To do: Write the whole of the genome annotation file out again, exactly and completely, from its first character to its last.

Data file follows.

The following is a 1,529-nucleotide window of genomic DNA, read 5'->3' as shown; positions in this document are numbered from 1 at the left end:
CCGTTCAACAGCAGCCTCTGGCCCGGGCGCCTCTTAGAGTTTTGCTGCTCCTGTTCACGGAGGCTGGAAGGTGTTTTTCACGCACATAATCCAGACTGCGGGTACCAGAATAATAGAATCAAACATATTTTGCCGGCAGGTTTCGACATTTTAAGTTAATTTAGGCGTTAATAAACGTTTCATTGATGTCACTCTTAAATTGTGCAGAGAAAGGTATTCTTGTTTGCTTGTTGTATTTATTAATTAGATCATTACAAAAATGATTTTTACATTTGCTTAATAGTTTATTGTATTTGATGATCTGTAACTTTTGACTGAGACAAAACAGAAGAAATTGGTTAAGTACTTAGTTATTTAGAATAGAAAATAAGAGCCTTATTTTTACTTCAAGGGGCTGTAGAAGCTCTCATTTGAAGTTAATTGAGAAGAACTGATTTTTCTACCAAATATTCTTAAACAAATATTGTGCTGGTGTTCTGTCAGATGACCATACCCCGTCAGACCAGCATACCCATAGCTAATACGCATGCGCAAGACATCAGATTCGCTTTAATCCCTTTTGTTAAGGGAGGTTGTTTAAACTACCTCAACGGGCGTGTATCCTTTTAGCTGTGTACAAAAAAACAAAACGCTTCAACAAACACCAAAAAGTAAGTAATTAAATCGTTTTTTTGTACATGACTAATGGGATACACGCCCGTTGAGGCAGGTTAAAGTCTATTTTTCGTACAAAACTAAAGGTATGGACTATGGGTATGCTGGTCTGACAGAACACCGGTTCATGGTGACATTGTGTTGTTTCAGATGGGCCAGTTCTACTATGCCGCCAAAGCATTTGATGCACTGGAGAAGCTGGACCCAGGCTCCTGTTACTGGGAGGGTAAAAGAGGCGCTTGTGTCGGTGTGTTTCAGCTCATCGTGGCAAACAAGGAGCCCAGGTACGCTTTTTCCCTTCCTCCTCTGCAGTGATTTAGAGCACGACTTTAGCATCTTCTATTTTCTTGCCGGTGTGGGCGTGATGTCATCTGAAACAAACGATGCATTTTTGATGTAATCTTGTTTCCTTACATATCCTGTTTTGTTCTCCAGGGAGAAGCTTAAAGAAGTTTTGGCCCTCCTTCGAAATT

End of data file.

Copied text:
The following is a 1,529-nucleotide window of genomic DNA, read 5'->3' as shown; positions in this document are numbered from 1 at the left end:
CCGTTCAACAGCAGCCTCTGGCCCGGGCGCCTCTTAGAGTTTTGCTGCTCCTGTTCACGGAGGCTGGAAGGTGTTTTTCACGCACATAATCCAGACTGCGGGTACCAGAATAATAGAATCAAACATATTTTGCCGGCAGGTTTCGACATTTTAAGTTAATTTAGGCGTTAATAAACGTTTCATTGATGTCACTCTTAAATTGTGCAGAGAAAGGTATTCTTGTTTGCTTGTTGTATTTATTAATTAGATCATTACAAAAATGATTTTTACATTTGCTTAATAGTTTATTGTATTTGATGATCTGTAACTTTTGACTGAGACAAAACAGAAGAAATTGGTTAAGTACTTAGTTATTTAGAATAGAAAATAAGAGCCTTATTTTTACTTCAAGGGGCTGTAGAAGCTCTCATTTGAAGTTAATTGAGAAGAACTGATTTTTCTACCAAATATTCTTAAACAAATATTGTGCTGGTGTTCTGTCAGATGACCATACCCCGTCAGACCAGCATACCCATAGCTAATACGCATGCGCAAGACATCAGATTCGCTTTAATCCCTTTTGTTAAGGGAGGTTGTTTAAACTACCTCAACGGGCGTGTATCCTTTTAGCTGTGTACAAAAAAACAAAACGCTTCAACAAACACCAAAAAGTAAGTAATTAAATCGTTTTTTTGTACATGACTAATGGGATACACGCCCGTTGAGGCAGGTTAAAGTCTATTTTTCGTACAAAACTAAAGGTATGGACTATGGGTATGCTGGTCTGACAGAACACCGGTTCATGGTGACATTGTGTTGTTTCAGATGGGCCAGTTCTACTATGCCGCCAAAGCATTTGATGCACTGGAGAAGCTGGACCCAGGCTCCTGTTACTGGGAGGGTAAAAGAGGCGCTTGTGTCGGTGTGTTTCAGCTCATCGTGGCAAACAAGGAGCCCAGGTACGCTTTTTCCCTTCCTCCTCTGCAGTGATTTAGAGCACGACTTTAGCATCTTCTATTTTCTTGCCGGTGTGGGCGTGATGTCATCTGAAACAAACGATGCATTTTTGATGTAATCTTGTTTCCTTACATATCCTGTTTTGTTCTCCAGGGAGAAGCTTAAAGAAGTTTTGGCCCTCCTTCGAAATT